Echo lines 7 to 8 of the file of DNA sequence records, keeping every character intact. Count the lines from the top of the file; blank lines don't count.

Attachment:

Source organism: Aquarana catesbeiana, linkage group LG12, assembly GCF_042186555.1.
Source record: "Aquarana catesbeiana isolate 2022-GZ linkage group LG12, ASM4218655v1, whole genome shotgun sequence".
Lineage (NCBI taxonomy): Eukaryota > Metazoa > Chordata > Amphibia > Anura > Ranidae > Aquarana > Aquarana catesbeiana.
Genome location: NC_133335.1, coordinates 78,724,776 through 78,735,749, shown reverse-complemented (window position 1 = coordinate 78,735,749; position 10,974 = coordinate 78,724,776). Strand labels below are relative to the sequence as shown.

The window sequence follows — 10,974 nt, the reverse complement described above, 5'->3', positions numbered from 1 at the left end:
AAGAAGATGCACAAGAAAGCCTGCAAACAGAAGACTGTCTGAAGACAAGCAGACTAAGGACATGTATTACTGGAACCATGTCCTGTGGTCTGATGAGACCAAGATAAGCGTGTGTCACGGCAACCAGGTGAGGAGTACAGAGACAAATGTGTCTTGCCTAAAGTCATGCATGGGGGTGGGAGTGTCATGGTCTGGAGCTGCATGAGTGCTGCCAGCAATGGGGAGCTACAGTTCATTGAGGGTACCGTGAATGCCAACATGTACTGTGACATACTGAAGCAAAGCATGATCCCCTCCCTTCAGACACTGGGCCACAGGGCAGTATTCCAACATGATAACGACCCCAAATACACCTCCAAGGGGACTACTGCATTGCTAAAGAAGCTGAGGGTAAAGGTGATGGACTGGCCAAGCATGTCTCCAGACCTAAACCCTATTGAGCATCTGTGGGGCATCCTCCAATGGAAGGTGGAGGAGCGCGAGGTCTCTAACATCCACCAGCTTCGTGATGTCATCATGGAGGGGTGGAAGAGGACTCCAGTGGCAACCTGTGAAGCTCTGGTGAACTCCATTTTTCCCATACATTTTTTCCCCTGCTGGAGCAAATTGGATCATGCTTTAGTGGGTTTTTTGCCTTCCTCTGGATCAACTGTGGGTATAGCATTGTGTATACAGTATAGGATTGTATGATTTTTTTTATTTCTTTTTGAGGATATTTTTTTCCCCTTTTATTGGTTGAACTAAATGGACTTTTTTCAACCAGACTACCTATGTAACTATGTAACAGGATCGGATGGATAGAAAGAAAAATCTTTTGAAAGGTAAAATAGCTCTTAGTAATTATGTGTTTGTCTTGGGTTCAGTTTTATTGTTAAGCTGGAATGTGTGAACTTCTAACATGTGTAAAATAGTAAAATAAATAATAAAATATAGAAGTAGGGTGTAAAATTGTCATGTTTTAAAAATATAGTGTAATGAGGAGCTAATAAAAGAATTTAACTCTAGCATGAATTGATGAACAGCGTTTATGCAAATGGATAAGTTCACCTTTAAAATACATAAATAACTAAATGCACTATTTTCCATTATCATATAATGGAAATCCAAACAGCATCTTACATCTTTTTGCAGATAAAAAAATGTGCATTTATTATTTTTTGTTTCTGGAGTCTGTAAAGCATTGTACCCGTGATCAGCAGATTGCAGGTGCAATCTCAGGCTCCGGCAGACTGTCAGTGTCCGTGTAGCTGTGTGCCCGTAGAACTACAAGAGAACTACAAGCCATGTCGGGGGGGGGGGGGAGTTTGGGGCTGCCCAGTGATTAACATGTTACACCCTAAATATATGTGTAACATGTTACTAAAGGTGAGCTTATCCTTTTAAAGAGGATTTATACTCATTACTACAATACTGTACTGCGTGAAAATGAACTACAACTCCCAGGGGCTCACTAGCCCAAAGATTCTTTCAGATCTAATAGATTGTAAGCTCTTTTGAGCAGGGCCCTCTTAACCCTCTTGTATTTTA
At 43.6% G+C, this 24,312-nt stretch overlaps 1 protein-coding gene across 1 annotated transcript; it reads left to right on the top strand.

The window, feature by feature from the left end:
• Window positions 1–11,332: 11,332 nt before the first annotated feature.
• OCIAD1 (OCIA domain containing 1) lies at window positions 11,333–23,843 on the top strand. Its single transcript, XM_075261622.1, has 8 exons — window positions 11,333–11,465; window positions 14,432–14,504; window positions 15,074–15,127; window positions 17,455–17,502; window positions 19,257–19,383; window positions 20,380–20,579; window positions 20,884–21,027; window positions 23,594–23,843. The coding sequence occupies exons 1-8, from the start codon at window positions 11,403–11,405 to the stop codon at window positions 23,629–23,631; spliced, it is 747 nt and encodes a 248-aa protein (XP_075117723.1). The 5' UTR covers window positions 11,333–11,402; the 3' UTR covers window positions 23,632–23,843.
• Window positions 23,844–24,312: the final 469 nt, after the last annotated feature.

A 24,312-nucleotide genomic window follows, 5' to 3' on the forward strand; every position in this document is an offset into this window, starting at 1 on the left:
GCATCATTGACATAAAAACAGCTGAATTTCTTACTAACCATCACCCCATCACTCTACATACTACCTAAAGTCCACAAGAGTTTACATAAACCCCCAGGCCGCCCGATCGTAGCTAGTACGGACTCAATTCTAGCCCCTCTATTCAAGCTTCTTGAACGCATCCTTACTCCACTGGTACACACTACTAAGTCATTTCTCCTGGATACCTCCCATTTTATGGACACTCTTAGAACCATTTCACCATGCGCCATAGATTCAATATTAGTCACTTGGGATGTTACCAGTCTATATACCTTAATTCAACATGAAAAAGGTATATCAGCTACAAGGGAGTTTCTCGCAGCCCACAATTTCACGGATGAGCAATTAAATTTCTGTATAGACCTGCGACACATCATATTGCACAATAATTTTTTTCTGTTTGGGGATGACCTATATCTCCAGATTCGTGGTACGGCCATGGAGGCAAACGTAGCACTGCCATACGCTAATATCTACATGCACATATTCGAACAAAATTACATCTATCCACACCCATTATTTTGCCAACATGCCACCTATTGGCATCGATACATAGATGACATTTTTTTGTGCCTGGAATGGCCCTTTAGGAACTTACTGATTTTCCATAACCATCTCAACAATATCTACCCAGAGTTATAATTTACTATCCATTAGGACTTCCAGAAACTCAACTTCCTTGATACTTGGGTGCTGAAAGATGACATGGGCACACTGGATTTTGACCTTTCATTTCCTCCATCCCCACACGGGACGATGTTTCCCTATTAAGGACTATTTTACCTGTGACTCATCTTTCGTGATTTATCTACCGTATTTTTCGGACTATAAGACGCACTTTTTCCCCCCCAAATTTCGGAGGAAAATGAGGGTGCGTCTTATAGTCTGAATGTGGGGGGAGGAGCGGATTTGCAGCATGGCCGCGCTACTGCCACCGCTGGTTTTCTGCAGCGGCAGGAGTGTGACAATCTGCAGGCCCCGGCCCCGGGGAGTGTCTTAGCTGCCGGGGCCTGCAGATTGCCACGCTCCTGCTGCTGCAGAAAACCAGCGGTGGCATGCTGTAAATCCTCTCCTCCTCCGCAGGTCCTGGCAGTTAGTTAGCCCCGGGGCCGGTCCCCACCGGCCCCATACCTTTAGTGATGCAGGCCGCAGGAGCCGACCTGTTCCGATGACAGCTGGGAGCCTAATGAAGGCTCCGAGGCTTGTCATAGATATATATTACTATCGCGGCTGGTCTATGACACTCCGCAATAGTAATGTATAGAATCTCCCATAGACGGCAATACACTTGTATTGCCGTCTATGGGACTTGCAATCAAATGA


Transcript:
At 43.6% G+C, this 24,312-nt stretch overlaps 1 protein-coding gene across 1 annotated transcript; it reads left to right on the top strand.

The window, feature by feature from the left end: